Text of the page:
Preshaped/rest/shape and into banneton. The dough was pretty stretchy and on the verge of slack, I was glad I didn't push hydration any further. On a whim, I did that flour on a paper towel decoration thing that was popular for a while.... flip the dough out of the banneton onto a well floured paper towel. I used it as a sling to put it in the banneton. Rested on counter for about 15 min then into the fridge for 12 hours. Flipped onto parchment (seam down), scored, and placed into preheated clay baker. Baked at 490F for 20 min with the lid on, then at 450F lid off to internal temp 199F. That's the highest I can get at this altitude. It's cooling now, no crumb shot since it's a gift. 

This is only my second loaf using the baker, the first one came out just like this. The shape is more helpful for our usual bread uses (toast, sandwiches) than a boule. And the clay baker is much easier than a dutch oven for my arthritic joints to deal with. It's nice to have something different! This bread a gift for a brother visiting from out of town so no crumb shot. 

Benito's picture

We are seeing some friends in our building tonight for dinner and I offered to bring some rolls. We are still here in Florida and without my starter so these were made with IDY. I wanted to bring something that wasn’t just a milk bread so decided to add mashed steamed sweet potato to the dough. I couldn’t find purple sweet potatoes anywhere near me so went with the regular orange ones. I didn’t measure the amount of sweet potato that I added. I added it after the dough was well developed after adding the butter/flour paste. I just added the sweet potato gradually until I liked the colour of the dough.

Also, note that I made these without the assistance of a stand mixer, these were fully hand mixed, a lot of slap and folds to start the day.


Pan 7.5 x 11.5” = 4 rolls by 6 rolls



25g  - King Arthur AP flour

125g -  milk 

The classic ratio in tangzhong 1:5

Final dough

371 g KA AP flour and 29 g to mix blend with butter when mixing by hand

50 g granulated sugar

150 g 1% milk

1 egg

29g room temperature butter,  mix with 29 g of flour

6.06 g  instant yeast

7.74 g salt

All of the tangzhong mixture


egg wash: 1 yolk and 1 tbsp milk, beaten…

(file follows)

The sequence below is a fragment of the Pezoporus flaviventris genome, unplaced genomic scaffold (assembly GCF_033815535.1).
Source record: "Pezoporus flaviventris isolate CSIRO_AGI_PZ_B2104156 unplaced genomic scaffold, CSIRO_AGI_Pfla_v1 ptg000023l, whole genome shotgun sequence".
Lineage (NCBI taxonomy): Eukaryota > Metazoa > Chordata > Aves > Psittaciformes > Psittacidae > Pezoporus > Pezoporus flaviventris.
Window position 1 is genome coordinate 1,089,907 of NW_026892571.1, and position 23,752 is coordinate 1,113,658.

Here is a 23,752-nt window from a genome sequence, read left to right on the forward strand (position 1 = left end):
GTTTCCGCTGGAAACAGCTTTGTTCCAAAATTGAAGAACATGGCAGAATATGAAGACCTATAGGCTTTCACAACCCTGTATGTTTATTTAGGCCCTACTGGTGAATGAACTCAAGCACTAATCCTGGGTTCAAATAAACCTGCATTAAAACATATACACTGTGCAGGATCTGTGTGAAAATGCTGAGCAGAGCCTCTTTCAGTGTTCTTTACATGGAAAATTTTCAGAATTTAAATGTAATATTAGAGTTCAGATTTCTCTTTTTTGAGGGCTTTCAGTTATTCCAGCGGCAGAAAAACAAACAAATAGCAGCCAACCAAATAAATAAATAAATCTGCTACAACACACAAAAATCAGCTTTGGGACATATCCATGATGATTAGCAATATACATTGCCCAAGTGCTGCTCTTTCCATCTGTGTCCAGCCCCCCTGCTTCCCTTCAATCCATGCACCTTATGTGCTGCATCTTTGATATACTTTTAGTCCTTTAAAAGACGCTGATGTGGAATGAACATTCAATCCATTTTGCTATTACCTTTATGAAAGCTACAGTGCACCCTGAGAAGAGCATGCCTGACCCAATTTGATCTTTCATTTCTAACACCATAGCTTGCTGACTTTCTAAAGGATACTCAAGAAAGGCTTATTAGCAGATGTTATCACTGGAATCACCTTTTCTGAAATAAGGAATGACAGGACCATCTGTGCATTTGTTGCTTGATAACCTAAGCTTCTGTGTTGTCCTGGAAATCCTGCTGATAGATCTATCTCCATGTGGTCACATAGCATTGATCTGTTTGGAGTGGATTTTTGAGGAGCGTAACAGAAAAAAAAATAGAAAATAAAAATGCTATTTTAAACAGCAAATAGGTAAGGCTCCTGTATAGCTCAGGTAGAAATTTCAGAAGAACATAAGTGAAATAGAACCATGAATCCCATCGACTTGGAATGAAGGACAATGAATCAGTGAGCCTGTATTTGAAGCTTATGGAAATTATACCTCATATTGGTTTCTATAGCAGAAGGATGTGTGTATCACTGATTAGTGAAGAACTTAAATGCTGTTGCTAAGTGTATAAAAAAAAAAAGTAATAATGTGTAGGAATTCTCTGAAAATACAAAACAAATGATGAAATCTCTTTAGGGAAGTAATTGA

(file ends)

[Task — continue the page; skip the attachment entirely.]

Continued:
Cook Tangzhong mixing flour and milk constantly until it becomes a thick roux.  Let cool before adding to final dough.  Or add to cold milk and egg to cool it down.


Blend room temperature butter and flour together and set aside to incorporate after the dough is well developed.


Whisk together dry ingredients flour salt and yeast. 


To mix by hand, add the salt and yeast to the wet ingredients (milk, tangzhong and egg) to dissolve.  Next add the flour and mix with a silicone spatula until no dry flour remains.  Rest 10 mins.  Next perform French folds until the dough is well developed.  Smear the blended butter/flour onto the dough and then fold to incorporate and then perform further French folds until well developed.  Gradually add the mashed sweet potato and knead to incorporate it well into the dough.  Form into a tight ball and place in a bowl covered with plastic or a damp cloth and place in a warm place until doubled (about 1hr 30 mins).  Alternatively, you could mix the sweet potato and butter and then add the mixture to the developed dough until well incorporated.


Butter a large baking pan.  Punch the dough down and then divide into 24 equal portions.  Form each into tight boules.  Place in the buttered baking pan seem side down.  Cover them and allow them to fully proof about 1 hour - 1 hr and 20-30 mins, they should pass the poke test.


After about 30 mins of proofing time, whisk your remaining egg and milk and then brush the small boules.


About 30 mins prior to end of final proof preheat the oven to 350°F. 

Immediately prior to baking brush the dough again with the egg and milk mixture.


Bake the rolls uncovered for 30-35 minutes or until the internal temperature is at least 190F. Cover if your rolls get brown early in the baking process.


Remove the bread from the oven but not the pans, brush the tops with butter while hot, and then let cool for 10 minutes before pulling the bread from the pans. You may need to slide a butter knife down the sides of the pan to loosen the bread, but I have found parchment paper to be unnecessary.  Sprinkle with fleur de sel if you wish after brushing with butter. 

My index of bakes.

albacore's picture

This is a follow up to my post  in the "Besuschio - The Definitive Panettone" thread, with a bit more detail.


I decided to make a fresh starter for my LM - probably not necessary, but never mind! I followed the instructions at 

using a homegrown organic apple, flour mix of Marriages organic BF and some Italian Manitoba flour (+ a little malt) + spring water.